Damian Swann’s career is off to the kind of start most fifth-round picks can only hope to get, a breakout rookie playing a nickel role the Saints consider to be a starter in today’s pass-happy NFL.

But he wants more.

Now that Swann has carved out a permanent role in the lineup, the rookie is already setting his sights on proving he can play the outside, the island that shows a team trusts a cornerback implicitly.

“That’s what every corner wants,” Swann said. “When you feel like you can be that every-down corner, or you can be that corner that’s in every package, whether it’s nickel, base or goal-line. When you find yourself in all those roles, that means you’re doing something right.”

Swann, initially drafted to compete at the nickel and provide depth as a potential emergency safety, found himself forced into action in the preseason by a rash of injuries at the cornerback position. When the regular season opened, Swann had been installed as the Saints’ third corner, instantly thrown into the fire against an Arizona team that targeted the rookie right away.

For the most part, he held up under the barrage, and he’s kept getting better as his rookie season progresses. Swann has proven he can handle a physical player like Carolina tight end Greg Olsen inside — the rookie stymied the Panthers veteran twice on a day when the rest of the Saints secondary struggled — and showed in the opening week that he can cover a burner like Arizona’s John Brown down the sideline.

Swann averaged 32.2 snaps through the first five games of the season, producing 17 tackles, three pass breakups and a tackle-for-loss, the product of physical play in and around the line of scrimmage. The fifth-round pick, something of an afterthought on draft day, has already proven his worth among a standout rookie class, although a concussion suffered against the Eagles forced him to miss the Saints’ upset win over Atlanta last Thursday night.

“I’m the nickel, I come in when they go three wide, four-wide,” Swann said. “Sometimes I’m covering people, sometimes I’m covering an area. My role isn’t big. I just try to do my job.”

Swann, right now, is the junior member of a cornerback group that has plenty of veteran experience available when everybody’s healthy.

Veteran Keenan Lewis, who has been slowly recovering from a sports hernia, is a starting cornerback at full strength, and the Saints brought in Brandon Browner to play opposite him, only to see a different newcomer emerge as a revelation.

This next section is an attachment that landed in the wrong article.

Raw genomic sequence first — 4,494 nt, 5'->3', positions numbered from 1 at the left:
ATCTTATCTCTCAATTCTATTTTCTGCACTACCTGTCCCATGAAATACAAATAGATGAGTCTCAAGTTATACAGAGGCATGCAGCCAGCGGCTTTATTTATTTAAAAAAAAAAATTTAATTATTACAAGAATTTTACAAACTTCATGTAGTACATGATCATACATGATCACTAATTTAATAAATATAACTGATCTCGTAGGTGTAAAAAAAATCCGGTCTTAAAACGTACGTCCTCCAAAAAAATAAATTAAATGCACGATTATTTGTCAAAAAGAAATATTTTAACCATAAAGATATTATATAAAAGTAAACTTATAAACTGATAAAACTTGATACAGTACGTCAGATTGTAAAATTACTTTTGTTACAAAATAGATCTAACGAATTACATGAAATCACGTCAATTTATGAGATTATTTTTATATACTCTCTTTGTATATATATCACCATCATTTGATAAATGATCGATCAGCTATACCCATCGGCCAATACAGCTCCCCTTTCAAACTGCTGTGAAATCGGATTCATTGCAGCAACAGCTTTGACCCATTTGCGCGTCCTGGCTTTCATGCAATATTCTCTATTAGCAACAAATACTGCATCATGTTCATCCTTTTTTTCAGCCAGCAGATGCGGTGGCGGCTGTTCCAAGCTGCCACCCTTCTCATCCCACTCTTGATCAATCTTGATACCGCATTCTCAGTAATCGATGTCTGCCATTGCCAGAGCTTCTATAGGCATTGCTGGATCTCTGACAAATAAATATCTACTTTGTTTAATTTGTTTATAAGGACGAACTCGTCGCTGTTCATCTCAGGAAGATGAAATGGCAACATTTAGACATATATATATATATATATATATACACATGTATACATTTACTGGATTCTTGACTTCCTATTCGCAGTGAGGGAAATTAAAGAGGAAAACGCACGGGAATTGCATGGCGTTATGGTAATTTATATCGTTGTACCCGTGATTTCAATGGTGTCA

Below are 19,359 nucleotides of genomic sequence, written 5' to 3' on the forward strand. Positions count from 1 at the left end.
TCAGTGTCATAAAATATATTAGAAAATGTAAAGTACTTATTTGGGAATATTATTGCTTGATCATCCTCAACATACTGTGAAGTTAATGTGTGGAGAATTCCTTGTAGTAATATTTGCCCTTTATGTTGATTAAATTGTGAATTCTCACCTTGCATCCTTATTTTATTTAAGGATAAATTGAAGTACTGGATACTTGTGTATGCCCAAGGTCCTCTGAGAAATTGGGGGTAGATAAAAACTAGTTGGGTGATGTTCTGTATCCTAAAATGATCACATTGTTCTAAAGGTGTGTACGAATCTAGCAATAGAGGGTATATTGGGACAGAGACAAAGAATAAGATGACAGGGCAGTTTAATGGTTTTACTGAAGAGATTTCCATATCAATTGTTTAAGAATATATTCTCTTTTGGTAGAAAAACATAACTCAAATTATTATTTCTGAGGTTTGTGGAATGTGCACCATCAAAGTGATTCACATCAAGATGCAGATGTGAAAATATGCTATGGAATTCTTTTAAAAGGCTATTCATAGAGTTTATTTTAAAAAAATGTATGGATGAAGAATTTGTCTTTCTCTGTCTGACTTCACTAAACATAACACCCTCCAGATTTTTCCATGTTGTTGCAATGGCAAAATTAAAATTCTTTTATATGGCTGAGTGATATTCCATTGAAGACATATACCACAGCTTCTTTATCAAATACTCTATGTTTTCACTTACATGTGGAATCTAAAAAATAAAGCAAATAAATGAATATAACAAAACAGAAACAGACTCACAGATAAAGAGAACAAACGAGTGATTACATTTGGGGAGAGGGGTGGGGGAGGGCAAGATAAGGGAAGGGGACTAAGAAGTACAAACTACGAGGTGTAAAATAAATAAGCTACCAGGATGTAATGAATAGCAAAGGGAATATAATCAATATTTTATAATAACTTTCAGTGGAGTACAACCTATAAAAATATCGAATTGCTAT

Delvin Breaux, the CFL product whose remarkable story of perseverance has captured the admiration of Saints fans, has emerged as a full-fledged shutdown corner. Among that group, Swann knows he has to pay his dues.

“I’m a young guy,” Swann said. “Whether I get a shot on the outside or not, my opportunity is going to come. All that’s going to come with time, and when it does, I just need to be ready.”

Healthy again after being cleared over the weekend, Swann expects to resume his usual role against Indianapolis and its fleet of speedy wide receivers.

The Colts could give Swann a few chances to prove he can help on the outside if needed, too. Beyond big-bodied veteran Andre Johnson, the Colts possess three fleet-of-foot deep threats in T.Y. Hilton, Donte Moncrief and rookie Phillip Dorsett.

Browner, a big, physical player, has done his best work against big receivers, a bill that Johnson fits, and Browner has had his issues against burner types like Tampa Bay’s Louis Murphy and Carolina’s Ted Ginn. If Browner matches up against Johnson or one of the Colts’ tight ends, as he’s often done in recent weeks, that means Swann could find himself in deep coverage against one of the Colts’ burners on play after play, whether or not he’s lining up in the slot or outside.

Swann said he isn’t worried about what his role will be. Whatever the Saints need, that’s what the rookie is going to try to provide.

“I’m pretty much focused on, what is my job this week?” Swann said. “What does this team need me to do? And how can I be good at it?”

Swann’s approach is paying off so far.